In a new twist in the investigation into MTA contracts that led to the raid on Supervisor Sheila Kuehl’s home last week, the Los Angeles Sheriff’s Department has been pulled off the case.
The Sheriff’s Department served a search warrant on Kuehl’s home in Santa Monica as part of an “ongoing public corruption investigation” into contracts that the nonprofit Peace Over Violence received from L.A. County Metro.
The head of the nonprofit, Patricia Giggans, is a life-long friend of Kuehl’s and the question arose whether Kuehl had improperly helped get the contracts. Giggans’ home as well as the County Hall of Administration and the offices of the MTA were also raided.
The MTA awarded $890,000 to Peace Over Violence between 2014 and 2020 to operate a sexual harassment tip line for Metro riders. A whistle blower complaint raised the question of conflict of interest.
In response to the raid, Kuehl, who has been a long time critic of Sheriff Alex Villanueva, even calling for his resignation, argued the claims were baseless and the raid retaliatory.
Lawyers for Kuehl said that the search warrants were a “flagrant abuse of power and an offense to the rule of law.”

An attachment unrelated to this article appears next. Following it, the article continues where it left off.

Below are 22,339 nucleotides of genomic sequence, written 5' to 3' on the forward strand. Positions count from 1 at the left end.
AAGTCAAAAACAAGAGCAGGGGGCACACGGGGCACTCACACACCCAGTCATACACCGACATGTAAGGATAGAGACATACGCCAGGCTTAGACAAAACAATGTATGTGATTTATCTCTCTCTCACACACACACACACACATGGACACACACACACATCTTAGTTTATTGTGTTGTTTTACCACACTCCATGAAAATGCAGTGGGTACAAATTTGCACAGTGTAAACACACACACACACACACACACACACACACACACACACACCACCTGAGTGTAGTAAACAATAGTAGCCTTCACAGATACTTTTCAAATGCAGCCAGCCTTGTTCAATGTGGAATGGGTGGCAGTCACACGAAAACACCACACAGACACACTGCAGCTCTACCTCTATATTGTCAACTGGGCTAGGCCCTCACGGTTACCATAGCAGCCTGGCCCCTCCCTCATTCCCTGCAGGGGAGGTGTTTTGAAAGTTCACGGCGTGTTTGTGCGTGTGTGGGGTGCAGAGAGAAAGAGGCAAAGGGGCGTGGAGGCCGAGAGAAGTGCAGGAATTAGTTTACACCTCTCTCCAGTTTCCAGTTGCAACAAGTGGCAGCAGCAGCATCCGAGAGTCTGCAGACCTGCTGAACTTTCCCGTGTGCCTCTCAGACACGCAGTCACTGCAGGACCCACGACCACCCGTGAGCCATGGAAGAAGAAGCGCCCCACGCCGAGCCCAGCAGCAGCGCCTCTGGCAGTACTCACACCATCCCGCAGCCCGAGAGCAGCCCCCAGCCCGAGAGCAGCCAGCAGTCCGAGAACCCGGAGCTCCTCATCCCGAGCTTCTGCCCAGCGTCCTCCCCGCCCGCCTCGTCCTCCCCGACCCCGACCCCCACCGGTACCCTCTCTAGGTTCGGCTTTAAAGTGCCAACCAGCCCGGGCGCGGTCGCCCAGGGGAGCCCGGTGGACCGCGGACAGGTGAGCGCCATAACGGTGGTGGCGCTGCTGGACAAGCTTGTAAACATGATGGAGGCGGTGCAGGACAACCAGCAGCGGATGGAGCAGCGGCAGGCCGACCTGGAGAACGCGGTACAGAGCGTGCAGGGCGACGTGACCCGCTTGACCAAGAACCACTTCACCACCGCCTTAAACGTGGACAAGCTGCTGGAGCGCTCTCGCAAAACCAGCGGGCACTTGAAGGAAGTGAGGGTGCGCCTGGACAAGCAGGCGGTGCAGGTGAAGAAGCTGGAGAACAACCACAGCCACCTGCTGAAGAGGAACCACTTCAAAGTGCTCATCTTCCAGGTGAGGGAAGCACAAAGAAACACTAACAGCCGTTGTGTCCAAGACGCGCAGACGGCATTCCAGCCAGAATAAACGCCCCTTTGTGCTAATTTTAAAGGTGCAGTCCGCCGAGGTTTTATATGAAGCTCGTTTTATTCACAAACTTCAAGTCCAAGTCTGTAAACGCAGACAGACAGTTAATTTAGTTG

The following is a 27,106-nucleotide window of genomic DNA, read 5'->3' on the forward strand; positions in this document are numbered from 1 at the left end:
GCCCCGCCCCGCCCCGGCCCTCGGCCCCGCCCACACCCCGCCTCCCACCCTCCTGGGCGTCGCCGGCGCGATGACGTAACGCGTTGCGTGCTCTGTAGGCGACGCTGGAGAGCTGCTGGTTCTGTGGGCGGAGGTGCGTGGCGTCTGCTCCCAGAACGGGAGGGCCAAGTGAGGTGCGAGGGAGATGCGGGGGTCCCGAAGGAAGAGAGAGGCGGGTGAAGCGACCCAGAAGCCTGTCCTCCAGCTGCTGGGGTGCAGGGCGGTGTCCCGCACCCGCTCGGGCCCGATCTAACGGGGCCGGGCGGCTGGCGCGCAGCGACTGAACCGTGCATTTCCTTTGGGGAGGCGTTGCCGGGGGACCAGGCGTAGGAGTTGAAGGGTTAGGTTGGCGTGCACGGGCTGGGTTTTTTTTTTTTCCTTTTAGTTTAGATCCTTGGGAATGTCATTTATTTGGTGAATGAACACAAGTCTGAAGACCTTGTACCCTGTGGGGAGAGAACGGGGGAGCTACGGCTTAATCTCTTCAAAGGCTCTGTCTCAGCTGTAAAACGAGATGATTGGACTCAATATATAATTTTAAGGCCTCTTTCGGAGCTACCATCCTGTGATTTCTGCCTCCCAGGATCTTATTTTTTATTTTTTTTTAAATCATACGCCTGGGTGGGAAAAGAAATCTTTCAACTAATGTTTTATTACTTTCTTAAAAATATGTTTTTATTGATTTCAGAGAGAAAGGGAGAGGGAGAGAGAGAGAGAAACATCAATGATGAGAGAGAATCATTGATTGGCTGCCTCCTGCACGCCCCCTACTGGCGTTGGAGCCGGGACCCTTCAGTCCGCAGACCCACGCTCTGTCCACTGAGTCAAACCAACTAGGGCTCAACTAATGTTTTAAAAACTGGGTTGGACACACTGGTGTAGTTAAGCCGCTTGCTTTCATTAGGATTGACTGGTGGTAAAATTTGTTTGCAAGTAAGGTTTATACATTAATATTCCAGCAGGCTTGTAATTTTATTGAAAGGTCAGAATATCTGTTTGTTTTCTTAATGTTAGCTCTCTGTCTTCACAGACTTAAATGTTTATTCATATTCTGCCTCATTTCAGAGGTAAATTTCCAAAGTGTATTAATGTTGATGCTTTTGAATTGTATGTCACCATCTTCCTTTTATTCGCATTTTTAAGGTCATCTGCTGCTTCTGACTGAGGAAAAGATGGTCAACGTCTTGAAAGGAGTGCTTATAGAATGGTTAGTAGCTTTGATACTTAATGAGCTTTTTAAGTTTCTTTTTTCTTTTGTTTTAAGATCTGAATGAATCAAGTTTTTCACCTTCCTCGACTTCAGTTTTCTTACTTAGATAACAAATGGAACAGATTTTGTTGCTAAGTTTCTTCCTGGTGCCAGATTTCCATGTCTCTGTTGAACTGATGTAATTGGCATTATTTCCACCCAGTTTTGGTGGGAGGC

California Attorney General Rob Bonta ordered the Sheriff’s Department to stop investigating and hand over all evidence. He was also investigating claims from Villanueva that Kuehl and Giggans had been tipped off to the searches in advance.
“In recent days, the public unfolding of an unprecedented investigation has raised serious questions for residents of Southern California and beyond,” said Bonta in a statement. “I recognize the deep uncertainty this has engendered and, given the unique circumstances, my team has committed to taking over this investigative process. Make no mistake: We are committed to a thorough, fair, and independent investigation that will help restore confidence for the people of our state. If there is wrongdoing by any party, we will bring it to light.”
After challenges from the MTA and Kuehl, Superior Court Judge William Ryan ordered a temporary ban on the Sheriff’s Dept. examining any computers taken from the two. He stopped short of granting the request that he find the search warrants invalid.
Kuehl’s lawyers have asked for a special master be appointed to go through all seized material to weed out privileged communications. Kuehl continues to call all allegations “totally bogus” and says she knew nothing about the contract.